The Wyre Catchment NFM project is the first example in the UK of private investment enabling the delivery of natural flood management. The project will deliver more than 1,000 targeted measures to store, slow and intercept flood water and prevent peak flow in a catchment in England, with the interventions hosted by local farmers. Beneficiaries of the reduced flood risk are paying for the interventions, and the Project’s Community Interest Company has successfully raised a nine-year £850k private loan facility to help fund the interventions.
With many thanks for their time and insight on this case study:
Dan Turner, Technical Lead, Land Management and Market Creation, The Rivers Trust
Dan Hird, Principal and Founder, Nature Finance
Thomas Myerscough, General Manager, Wyre Rivers Trust
Date published: 08/12/2022
Origins of the project
The Wyre Catchment NFM project was started after Storm Desmond hit the UK in 2015, flooding 5,200 homes. In 2016, United Utilities, Flood Re, the Environment Agency (EA), and The Rivers Trust started to explore how to implement natural flood management (NFM) solutions on a wider scale as a potentially more cost-effective alternative to ‘grey’ infrastructure like reservoirs and weirs.
The Wyre catchment in North Lancashire was chosen for several reasons. Namely, it faced a high-flood risk, with a one-in-50-year flood event occurring four times in the last 20 years. Furthermore, ‘grey’ flood defences would not provide any significant reduction in flood risk, as demonstrated by a prior feasibility analysis by the EA. Whereas, the upper catchment, predominately consisting of upland farming, provided significant opportunity to deliver a catchment scale NFM intervention. Furthermore, the Wyre Rivers Trust had already been delivering NFM in the area, building strong, trusted working relationships with farmers and land managers.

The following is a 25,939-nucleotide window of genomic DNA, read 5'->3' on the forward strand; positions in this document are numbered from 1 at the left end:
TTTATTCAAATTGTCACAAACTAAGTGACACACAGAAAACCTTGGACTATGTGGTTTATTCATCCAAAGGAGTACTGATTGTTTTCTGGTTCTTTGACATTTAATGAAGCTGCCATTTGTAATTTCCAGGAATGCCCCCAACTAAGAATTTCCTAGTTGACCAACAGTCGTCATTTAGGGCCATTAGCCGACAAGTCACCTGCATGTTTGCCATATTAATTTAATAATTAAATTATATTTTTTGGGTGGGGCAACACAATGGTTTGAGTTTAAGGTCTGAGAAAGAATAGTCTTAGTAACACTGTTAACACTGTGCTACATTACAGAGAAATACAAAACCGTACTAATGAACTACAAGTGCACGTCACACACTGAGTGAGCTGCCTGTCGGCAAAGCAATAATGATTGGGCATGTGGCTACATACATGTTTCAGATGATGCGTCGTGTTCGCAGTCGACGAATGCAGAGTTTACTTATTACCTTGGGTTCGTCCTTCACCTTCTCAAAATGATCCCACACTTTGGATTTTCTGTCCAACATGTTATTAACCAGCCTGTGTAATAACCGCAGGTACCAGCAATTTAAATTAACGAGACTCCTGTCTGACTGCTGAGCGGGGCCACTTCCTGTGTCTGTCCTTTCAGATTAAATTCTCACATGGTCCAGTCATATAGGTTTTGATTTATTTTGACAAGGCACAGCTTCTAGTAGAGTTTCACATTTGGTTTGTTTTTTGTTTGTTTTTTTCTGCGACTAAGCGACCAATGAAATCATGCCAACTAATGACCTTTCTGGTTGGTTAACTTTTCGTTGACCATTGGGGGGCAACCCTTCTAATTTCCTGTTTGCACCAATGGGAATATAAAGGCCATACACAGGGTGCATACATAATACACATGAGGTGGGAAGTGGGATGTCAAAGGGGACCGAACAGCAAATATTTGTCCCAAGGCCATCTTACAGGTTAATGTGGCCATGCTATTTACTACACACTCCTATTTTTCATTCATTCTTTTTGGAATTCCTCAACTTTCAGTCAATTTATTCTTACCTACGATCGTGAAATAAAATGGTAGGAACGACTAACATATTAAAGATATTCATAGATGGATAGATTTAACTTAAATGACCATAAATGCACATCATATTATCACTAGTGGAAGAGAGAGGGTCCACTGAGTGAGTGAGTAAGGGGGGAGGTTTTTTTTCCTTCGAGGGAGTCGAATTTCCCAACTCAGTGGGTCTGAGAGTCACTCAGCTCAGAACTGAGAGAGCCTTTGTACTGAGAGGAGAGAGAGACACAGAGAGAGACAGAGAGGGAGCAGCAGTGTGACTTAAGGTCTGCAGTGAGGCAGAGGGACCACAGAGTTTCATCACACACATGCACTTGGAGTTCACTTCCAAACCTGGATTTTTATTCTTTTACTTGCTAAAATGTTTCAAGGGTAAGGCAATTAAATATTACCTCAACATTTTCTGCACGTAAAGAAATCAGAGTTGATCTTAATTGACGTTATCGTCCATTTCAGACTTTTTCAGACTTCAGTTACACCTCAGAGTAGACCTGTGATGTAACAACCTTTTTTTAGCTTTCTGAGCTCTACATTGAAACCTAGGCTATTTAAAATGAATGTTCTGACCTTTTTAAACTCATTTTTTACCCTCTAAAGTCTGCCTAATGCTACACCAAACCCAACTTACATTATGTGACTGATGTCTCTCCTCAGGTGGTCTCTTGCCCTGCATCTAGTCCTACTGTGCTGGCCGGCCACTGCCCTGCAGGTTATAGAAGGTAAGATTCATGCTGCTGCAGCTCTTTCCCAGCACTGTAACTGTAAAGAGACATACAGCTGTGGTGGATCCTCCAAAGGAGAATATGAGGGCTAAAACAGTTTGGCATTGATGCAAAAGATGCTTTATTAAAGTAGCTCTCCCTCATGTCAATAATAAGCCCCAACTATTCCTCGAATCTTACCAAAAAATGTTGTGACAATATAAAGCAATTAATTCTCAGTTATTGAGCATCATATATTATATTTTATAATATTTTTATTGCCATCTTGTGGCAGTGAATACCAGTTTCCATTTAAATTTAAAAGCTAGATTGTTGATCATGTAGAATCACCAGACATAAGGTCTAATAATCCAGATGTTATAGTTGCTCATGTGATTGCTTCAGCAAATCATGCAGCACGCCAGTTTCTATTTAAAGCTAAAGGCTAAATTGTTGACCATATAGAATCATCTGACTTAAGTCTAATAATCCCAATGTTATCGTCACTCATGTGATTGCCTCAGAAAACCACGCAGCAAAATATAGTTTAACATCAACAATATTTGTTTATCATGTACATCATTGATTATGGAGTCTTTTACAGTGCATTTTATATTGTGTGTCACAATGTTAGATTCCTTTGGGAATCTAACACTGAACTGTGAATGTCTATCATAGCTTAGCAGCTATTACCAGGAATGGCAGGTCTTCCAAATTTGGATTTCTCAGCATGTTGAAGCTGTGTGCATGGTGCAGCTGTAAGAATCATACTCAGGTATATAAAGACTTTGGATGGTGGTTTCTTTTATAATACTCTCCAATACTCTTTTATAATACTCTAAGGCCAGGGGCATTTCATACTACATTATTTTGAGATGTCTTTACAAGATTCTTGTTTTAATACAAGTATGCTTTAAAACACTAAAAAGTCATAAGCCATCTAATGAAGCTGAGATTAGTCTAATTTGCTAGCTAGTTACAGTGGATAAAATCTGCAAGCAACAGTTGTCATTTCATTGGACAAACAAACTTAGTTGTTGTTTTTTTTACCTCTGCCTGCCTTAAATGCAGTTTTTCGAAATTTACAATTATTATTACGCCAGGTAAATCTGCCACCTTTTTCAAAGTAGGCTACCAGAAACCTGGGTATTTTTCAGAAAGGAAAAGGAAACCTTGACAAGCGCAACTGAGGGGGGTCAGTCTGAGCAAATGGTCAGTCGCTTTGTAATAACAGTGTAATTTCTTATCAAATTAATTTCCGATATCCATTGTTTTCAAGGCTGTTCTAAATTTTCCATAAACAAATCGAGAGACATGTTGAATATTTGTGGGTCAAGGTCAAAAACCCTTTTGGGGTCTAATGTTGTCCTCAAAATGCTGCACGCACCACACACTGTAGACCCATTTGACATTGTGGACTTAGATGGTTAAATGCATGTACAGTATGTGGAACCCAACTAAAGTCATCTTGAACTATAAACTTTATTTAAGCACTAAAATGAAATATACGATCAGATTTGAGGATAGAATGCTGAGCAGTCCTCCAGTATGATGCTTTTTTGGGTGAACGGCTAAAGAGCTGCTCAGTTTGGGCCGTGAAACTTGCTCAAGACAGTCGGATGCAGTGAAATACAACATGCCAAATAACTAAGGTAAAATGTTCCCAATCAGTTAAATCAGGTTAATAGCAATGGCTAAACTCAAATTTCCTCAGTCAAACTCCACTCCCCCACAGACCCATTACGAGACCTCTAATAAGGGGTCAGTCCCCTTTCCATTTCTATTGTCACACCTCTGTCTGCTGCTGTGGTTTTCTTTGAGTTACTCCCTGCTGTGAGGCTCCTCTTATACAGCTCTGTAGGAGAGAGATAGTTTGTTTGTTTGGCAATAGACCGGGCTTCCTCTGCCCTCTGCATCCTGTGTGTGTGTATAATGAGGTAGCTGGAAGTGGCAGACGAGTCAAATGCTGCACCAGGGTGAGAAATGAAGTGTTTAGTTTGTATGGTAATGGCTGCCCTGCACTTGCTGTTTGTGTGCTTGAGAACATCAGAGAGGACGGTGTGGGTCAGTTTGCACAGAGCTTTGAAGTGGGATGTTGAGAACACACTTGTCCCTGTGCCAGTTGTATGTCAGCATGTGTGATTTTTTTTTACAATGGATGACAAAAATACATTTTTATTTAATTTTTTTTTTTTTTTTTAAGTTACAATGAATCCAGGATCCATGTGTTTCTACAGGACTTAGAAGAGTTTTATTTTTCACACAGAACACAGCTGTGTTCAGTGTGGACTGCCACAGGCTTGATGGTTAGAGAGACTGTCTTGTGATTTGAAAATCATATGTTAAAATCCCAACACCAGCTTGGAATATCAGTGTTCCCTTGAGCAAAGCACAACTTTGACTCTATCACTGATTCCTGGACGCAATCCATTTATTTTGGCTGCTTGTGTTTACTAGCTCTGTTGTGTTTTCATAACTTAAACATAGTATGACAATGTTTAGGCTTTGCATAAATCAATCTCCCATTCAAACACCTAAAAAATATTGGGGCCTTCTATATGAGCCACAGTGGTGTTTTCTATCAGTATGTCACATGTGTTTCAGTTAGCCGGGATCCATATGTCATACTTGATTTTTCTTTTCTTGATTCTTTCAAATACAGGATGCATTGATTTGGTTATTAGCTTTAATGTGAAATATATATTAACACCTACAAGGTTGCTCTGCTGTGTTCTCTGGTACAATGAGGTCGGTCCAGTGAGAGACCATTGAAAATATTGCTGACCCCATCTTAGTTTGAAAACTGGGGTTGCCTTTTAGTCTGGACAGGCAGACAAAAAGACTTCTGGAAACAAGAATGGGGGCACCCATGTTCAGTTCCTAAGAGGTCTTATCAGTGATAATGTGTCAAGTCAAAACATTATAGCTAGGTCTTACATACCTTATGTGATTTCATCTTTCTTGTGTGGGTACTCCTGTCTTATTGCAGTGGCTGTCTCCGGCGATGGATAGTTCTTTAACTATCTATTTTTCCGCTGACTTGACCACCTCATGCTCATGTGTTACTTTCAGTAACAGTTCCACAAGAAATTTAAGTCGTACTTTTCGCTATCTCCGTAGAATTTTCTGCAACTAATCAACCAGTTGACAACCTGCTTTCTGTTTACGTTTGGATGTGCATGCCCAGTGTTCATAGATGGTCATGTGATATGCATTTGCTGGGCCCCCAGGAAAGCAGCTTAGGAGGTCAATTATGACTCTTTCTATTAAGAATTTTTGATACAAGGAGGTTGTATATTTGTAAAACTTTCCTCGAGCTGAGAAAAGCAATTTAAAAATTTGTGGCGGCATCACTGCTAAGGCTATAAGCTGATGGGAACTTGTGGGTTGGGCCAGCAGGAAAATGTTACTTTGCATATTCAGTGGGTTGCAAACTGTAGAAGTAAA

A core scoping team was put together from across the Rivers Trust, the Wyre Rivers Trust, Triodos Bank UK, the EA, United Utilities, Flood Re, Co-Op Insurance and the Esmée Fairbairn Foundation.
Funding for Project Development
Some early scoping costs were covered by members of the project team, such as the initial hydrological study (see below). However, when the project team was confident that this project could feasibly benefit from private finance, it sought external development funding.
In 2018, the EA, Defra, Esmée Fairbairn Foundation and Triodos Bank UK put together a pilot programme to fund nature projects that aimed to attract private investment. Wyre NFM was one of the four projects, and a package of development grant funding was announced in 2020. In conjunction with Natural Course, a 10 year EU LIFE Integrated project, this funded the development of the project to ‘investment readiness’.
Early intervention scoping
United Utilities commissioned a hydrological study of the catchment by Viridian Logic, an ecological consultant based in Brighton. This took three months to complete. The study showed that interventions in specific areas, such as hedgerow planting and leaky barriers, could reduce the flood risk of the area. This data underpinned the project’s scientific model that mapped the NFM opportunities.
Other ecosystem services, such as carbon sequestration and biodiversity were discussed, but the focus at this stage remained on flood risk reduction. This was due to the overall ambition of the project, and the indication from the data that potential revenue streams from other ecosystem services would be minimal.